President Theodore Roosevelt’s 1903 Visit to Wyoming

In April and May of 1903, President Theodore Roosevelt visited Wyoming, speaking at Yellowstone National Park and the towns of Newcastle, Evanston, Laramie and Cheyenne as part of his eight-week, 25-state tour. His route, like a 14,000-mile lasso flung to rope the whole American West, snagged points as far north as Fargo, N.D., and as far south as Los Angeles.

President Theodore Roosevelt and Yellowstone Park Superintendent Maj. John Pitcher at Liberty Cap, Yellowstone Park, April 1903. Library of Congress.

Roosevelt gave a total of 263 speeches, seven or eight per day on average, in his five and a half weeks of public appearances. The balance of the time he spent camping in back country: two days at Yosemite with conservation activist John Muir, and 16 days, April 8-24, in Yellowstone. There he was accompanied by wildlife writer John Burroughs, Park Superintendent Major John Pitcher and a small mounted escort. The press was left behind in Gardiner, Mont.

While in the park, on April 16, Roosevelt wrote a detailed letter to Dr. C. Hart Merriam, a physician and early conservationist who had been head of the Section of Economic Ornithology in the Department of Agriculture and its successor agencies since 1885. Roosevelt reported on the numbers, habits and condition of game in Yellowstone, noting that “coyotes wander about among…sleeping or feeding elk without attracting any attention whatever." He witnessed the attempt of a golden eagle to cut a yearling elk calf out of a herd and commented, "The elk far out-number all the other animals," estimating at least 15,000 within the park. He also mentioned that "around the hot springs the cougars are killing deer, antelope, and sheep…"

On April 24, Roosevelt dedicated a new arched gateway to the park with a short speech. Then he boarded his train, bound east for Omaha. Newcastle, Wyo. was one of many whistle stops the next day.

Sometimes Roosevelt made his speeches from the rear platform of the Elysian, his 70-foot long railroad car; at other times he made them from a decorated platform at the nearby depot. In Newcastle, as with many other stops, his path from train to platform was strewn with flowers. According to the April 26, 1903 edition of the Wyoming Tribune, the platform itself was decorated with three statues: a deer, a bear and an eagle.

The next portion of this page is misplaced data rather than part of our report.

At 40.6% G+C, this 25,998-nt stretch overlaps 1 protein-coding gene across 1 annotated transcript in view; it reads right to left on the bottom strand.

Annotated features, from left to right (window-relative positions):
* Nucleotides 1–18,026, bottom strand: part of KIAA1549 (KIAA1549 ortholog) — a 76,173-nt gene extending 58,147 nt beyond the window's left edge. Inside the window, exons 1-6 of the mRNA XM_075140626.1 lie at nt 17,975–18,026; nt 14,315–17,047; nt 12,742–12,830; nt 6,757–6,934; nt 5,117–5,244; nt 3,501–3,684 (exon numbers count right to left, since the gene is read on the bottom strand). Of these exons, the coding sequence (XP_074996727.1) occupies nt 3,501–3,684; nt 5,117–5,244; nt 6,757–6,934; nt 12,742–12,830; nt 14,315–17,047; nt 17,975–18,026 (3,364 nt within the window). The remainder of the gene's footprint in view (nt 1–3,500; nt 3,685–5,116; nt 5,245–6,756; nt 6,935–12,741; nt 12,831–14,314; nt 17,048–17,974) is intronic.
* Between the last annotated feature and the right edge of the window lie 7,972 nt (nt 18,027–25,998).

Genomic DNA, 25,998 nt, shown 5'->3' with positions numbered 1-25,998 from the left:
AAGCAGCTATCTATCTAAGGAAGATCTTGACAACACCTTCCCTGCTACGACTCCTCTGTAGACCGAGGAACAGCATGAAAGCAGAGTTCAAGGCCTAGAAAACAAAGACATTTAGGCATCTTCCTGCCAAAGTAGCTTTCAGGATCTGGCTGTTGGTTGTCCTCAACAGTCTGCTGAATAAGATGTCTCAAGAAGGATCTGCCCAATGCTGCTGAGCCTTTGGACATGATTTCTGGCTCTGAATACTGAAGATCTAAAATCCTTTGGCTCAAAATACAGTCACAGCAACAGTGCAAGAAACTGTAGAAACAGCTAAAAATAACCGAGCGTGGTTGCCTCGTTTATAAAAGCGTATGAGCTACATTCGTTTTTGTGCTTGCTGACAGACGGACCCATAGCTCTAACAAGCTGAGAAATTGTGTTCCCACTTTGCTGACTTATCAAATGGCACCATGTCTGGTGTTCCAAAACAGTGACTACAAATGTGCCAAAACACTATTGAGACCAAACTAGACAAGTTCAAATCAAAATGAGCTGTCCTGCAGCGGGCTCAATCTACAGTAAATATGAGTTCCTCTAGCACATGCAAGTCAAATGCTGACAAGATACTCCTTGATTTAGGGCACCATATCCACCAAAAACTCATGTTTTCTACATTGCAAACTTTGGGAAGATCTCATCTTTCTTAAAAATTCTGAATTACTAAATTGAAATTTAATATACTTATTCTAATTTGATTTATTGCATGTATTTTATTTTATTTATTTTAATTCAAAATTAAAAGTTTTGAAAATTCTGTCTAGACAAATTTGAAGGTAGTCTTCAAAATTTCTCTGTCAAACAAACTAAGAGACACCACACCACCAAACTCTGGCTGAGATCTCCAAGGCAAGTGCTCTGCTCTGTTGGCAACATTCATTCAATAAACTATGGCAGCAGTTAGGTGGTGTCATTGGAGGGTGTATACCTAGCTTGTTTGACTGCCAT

"The good citizen back of the law counts most," President Roosevelt told the crowd in Newcastle, Wyo. in April 1903. Library of Congress.
"The good citizen back of the law counts most," President Roosevelt told the crowd in Newcastle, Wyo. in April 1903. Library of Congress.

The Tribune paraphrased his half-hour speech about resource development and good citizenship. These, along with conservation, were his three main themes, reiterated throughout his western tour. The "new irrigation law,"—the Reclamation Act of 1902—the president said, was especially important to the West. Under this law, such water users as farmers, ranchers and other settlers would help to pay construction costs of irrigation projects in exchange for the benefits they received.

Roosevelt's and many others’ dream was that large tracts of dry land could be irrigated and thus made arable, supporting vast numbers of people. Noting that government could undertake experiments and large projects that private citizens could not, he added that, even if they didn’t help plan and execute the projects, the people could still benefit and learn from them.

From Omaha, Roosevelt’s tour looped west again, traveling via Santa Fe to Los Angeles, Yosemite, San Francisco and Seattle. In late May, he was headed east from Salt Lake City. He stopped for 20 minutes in Evanston on the evening of May 29, 1903. The May 30 issue of the Cheyenne Daily Leader estimated the Evanston crowd at 7,000, gathered from throughout Wyoming as well as the surrounding states of Utah, Idaho and Colorado.

The following day Roosevelt stopped in Laramie at 7:30 a.m. for about 90 minutes, speaking at the university to a crowd estimated between three and four thousand, including children and college students.

According to the Leader, he remarked, "A stream cannot rise higher than its source and the government cannot be greater than average [sic] of its citizenship." This theme, along with extensive references to the Civil War and the Spanish-American War, dominated his remarks for the rest of the Decoration Day (now called Memorial Day) weekend.

Next, by prior arrangement, the president rode horseback 65 miles from Laramie to Cheyenne. Changing mounts three times, for a total of four horses ridden, Roosevelt was accompanied by 10 prominent citizens, including Sen. Francis E. Warren, U.S. Marshal Frank Hadsell, Deputy U.S. Marshal Joe LeFors, Albany County Sheriff N.K. Boswell of Laramie, local stockman R. S. Van Tassell, and Black Hills Forest Reserve Supervisor and former Deadwood, S. D. lawman Seth Bullock.